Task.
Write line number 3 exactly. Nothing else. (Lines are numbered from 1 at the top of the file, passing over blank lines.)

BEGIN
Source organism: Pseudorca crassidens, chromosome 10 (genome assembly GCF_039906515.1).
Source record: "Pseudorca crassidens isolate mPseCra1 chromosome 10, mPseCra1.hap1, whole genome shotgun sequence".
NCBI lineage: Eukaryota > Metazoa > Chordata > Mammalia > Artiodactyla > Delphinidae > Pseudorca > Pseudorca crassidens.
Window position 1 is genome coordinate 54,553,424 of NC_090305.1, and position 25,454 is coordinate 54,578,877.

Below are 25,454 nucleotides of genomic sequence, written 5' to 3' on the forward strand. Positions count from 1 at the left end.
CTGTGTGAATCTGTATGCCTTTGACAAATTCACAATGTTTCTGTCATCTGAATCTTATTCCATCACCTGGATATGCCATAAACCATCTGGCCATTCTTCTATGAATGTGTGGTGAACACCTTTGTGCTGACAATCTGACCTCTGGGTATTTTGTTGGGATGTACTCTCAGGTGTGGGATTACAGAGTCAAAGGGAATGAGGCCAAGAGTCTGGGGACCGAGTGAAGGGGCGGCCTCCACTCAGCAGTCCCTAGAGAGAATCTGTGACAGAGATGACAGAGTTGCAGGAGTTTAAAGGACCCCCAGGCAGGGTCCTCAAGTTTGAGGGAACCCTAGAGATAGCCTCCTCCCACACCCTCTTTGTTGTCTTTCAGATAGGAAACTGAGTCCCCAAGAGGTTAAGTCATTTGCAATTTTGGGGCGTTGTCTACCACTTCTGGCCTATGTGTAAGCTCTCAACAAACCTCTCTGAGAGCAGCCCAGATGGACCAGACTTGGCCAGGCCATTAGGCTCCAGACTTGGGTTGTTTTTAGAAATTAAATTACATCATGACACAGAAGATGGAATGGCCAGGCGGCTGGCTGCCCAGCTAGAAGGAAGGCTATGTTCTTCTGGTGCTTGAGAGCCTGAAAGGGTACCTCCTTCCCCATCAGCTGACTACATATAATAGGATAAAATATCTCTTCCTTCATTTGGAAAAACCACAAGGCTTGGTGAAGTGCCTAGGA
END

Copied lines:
NCBI lineage: Eukaryota > Metazoa > Chordata > Mammalia > Artiodactyla > Delphinidae > Pseudorca > Pseudorca crassidens.